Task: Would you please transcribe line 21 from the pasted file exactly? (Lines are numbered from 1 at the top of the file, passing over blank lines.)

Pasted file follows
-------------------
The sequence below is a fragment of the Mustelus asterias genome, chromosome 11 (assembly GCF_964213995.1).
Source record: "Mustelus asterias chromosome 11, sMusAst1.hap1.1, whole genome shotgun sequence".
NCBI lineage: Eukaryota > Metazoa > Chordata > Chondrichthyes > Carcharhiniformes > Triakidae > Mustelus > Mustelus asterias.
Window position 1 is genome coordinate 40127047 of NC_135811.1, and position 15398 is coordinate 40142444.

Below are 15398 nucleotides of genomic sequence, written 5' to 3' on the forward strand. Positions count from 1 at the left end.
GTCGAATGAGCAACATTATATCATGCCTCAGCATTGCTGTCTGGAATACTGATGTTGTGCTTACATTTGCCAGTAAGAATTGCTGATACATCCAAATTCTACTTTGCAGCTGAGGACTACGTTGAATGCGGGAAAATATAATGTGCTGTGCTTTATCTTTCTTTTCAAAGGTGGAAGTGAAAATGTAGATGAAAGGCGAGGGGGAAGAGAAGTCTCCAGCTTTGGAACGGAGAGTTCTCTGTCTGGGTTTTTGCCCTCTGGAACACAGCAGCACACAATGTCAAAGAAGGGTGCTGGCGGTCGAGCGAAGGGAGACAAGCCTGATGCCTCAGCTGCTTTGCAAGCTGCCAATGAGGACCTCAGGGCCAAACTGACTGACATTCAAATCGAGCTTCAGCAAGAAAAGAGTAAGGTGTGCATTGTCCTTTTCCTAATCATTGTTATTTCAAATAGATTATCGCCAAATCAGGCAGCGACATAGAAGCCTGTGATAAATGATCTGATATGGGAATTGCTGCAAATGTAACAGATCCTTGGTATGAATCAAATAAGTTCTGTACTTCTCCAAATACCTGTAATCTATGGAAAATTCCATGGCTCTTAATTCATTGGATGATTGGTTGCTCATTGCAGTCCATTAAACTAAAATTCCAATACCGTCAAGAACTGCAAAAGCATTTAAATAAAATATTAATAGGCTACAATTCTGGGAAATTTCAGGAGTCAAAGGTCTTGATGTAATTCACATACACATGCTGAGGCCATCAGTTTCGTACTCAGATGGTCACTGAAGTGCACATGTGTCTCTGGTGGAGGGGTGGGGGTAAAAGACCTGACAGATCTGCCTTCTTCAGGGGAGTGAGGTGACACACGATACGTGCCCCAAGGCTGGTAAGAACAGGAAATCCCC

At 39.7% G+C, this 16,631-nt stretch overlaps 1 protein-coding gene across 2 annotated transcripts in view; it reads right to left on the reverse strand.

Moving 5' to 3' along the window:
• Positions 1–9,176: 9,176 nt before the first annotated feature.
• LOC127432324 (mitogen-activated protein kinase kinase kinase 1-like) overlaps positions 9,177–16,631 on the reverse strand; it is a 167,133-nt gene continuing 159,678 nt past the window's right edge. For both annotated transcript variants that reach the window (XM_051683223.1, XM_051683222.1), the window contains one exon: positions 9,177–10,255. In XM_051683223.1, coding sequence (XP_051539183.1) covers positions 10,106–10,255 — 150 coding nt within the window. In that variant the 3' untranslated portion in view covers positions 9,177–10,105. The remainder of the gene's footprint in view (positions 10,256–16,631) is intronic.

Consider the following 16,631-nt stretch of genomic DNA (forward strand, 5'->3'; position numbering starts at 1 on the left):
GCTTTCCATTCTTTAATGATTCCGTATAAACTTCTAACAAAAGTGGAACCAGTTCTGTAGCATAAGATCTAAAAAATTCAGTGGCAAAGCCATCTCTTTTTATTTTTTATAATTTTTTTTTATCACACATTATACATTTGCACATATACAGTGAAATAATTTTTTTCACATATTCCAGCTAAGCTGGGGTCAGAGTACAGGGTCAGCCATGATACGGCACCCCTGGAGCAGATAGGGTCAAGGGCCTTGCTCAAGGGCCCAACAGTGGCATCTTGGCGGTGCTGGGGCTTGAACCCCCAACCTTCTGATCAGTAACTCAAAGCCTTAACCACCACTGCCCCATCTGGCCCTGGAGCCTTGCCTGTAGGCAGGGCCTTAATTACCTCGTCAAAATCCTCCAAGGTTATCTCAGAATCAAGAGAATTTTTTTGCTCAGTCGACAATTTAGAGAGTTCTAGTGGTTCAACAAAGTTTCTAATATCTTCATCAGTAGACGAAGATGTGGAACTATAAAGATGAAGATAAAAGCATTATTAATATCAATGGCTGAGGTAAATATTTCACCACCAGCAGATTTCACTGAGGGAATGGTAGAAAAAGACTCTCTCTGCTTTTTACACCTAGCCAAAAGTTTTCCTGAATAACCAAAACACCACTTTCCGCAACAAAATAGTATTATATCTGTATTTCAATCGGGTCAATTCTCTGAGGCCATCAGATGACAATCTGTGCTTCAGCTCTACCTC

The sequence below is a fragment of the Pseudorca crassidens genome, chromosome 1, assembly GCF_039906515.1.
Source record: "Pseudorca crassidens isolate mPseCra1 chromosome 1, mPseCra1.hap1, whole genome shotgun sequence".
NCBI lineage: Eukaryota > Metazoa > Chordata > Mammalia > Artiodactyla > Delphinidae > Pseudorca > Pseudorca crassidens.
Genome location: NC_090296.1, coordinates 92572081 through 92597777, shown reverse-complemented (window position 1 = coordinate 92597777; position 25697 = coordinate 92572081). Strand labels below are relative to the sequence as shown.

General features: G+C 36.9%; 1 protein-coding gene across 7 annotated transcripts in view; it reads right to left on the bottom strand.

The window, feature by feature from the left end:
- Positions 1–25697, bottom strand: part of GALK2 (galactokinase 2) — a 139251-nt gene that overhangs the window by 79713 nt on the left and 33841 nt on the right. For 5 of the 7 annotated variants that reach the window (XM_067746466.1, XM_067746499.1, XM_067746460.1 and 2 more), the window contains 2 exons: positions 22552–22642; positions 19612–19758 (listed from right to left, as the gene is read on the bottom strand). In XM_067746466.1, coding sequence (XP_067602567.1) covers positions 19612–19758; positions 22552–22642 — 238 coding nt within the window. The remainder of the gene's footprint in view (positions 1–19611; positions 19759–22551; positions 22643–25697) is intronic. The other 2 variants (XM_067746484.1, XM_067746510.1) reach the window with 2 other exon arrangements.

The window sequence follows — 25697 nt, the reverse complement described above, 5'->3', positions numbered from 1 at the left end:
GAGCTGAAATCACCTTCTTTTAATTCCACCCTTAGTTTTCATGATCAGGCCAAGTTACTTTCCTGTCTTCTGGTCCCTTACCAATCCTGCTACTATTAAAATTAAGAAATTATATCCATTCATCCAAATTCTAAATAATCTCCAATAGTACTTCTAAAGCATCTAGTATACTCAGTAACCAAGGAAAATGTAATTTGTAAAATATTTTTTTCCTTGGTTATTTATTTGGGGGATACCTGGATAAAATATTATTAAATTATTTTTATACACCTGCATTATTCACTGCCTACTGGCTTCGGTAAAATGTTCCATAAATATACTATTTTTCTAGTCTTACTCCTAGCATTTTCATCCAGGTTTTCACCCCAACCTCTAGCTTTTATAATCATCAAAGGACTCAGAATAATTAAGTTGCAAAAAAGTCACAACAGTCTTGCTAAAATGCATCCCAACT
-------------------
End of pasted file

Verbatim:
GAGCTGAAATCACCTTCTTTTAATTCCACCCTTAGTTTTCATGATCAGGCCAAGTTACTTTCCTGTCTTCTGGTCCCTTACCAATCCTGCTACTATTAAAATTAAGAAATTATATCCATTCATCCAAATTCTAAATAATCTCCAATAGTACTTCTAAAGCATCTAGTATACTCAGTAACCAAGGAAAATGTAATTTGTAAAATATTTTTTTCCTTGGTTATTTATTTGGGGGATACCTGGATAAAATATTATTAAATTATTTTTATACACCTGCATTATTCACTGCCTACTGGCTTCGGTAAAATGTTCCATAAATATACTATTTTTCTAGTCTTACTCCTAGCATTTTCATCCAGGTTTTCACCCCAACCTCTAGCTTTTATAATCATCAAAGGACTCAGAATAATTAAGTTGCAAAAAAGTCACAACAGTCTTGCTAAAATGCATCCCAACT